Review: Bull, Crucible Studio

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FOR the premiere production of Mike Bartlett’s searing dissection of the real world behind The Apprentice, the audience enter what feels like a sporting arena to sit on metallic chairs or stand behind shiny barriers under bright lighting with an overture of We Will Rock You and other stadium anthems.

Designer Soutra Gilmour has placed the action within a bare space like a boxing ring with the first two rows of the audience standing close up on all four sides. The sport to which Bartlett alludes, however, is the bullfight because this is a contest where the outcome is inevitable.

Three office workers are waiting to hear which one of them is going to be made redundant. Essentially two of them gang up on the third to humiliate and destroy him.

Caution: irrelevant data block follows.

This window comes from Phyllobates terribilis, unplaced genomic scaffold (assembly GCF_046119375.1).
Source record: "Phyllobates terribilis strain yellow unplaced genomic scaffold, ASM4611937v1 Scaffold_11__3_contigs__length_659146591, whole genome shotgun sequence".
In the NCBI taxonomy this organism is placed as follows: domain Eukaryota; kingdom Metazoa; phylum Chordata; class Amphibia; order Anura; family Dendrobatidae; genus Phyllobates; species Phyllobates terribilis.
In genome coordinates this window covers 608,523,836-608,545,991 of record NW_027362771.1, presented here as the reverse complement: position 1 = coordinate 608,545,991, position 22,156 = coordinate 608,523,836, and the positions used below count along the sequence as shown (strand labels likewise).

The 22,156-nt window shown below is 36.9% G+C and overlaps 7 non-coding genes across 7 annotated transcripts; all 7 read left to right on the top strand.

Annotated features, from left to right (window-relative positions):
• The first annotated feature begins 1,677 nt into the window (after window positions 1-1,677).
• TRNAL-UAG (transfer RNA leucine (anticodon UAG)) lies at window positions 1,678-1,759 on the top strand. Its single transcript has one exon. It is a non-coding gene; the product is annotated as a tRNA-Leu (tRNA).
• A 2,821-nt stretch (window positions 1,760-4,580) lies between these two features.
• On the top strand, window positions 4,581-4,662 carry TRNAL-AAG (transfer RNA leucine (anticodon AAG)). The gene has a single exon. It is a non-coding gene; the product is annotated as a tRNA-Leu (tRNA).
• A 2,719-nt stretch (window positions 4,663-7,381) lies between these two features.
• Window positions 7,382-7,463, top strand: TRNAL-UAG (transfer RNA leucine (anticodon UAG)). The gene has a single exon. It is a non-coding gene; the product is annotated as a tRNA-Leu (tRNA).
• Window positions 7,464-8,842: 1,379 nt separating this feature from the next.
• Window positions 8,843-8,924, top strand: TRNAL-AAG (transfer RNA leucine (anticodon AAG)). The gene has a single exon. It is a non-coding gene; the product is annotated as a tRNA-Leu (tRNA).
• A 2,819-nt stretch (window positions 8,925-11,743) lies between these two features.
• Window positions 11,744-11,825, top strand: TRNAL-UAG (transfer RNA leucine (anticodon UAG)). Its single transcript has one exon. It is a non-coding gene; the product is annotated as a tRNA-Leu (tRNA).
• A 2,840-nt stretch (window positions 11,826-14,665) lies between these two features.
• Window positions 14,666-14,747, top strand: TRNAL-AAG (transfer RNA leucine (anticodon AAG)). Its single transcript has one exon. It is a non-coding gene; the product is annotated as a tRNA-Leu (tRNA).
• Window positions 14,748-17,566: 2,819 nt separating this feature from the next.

As Thomas, Sam Troughton cuts a truly tragic figure with fear and confusion evident in his eyes and is no match for Adam Jones’s supercilious swaggering Adam and Eleanor Matsuura’s icy Isabel, prowling the ring like some poisonous insect.

Thomas’s tragedy is not so much that he is weak but that he just doesn’t get it, doesn’t understand what it takes to get on with people in order to survive. We all recognise the type which Isabel says in a chilling speech that it may be a human instinct to pick on.

Towards the end Adrian Lukis enters the fray as the brusque boss Carter whose lofty indifference to anything but the bottom line is almost as shocking.

The dialogue is as deliciously witty as it is cruel, and Clare Lizzimore’s production never misses a beat, although right at the end you feel Bartlett, like his bullies, doesn’t know when enough is enough.

Ian Soutar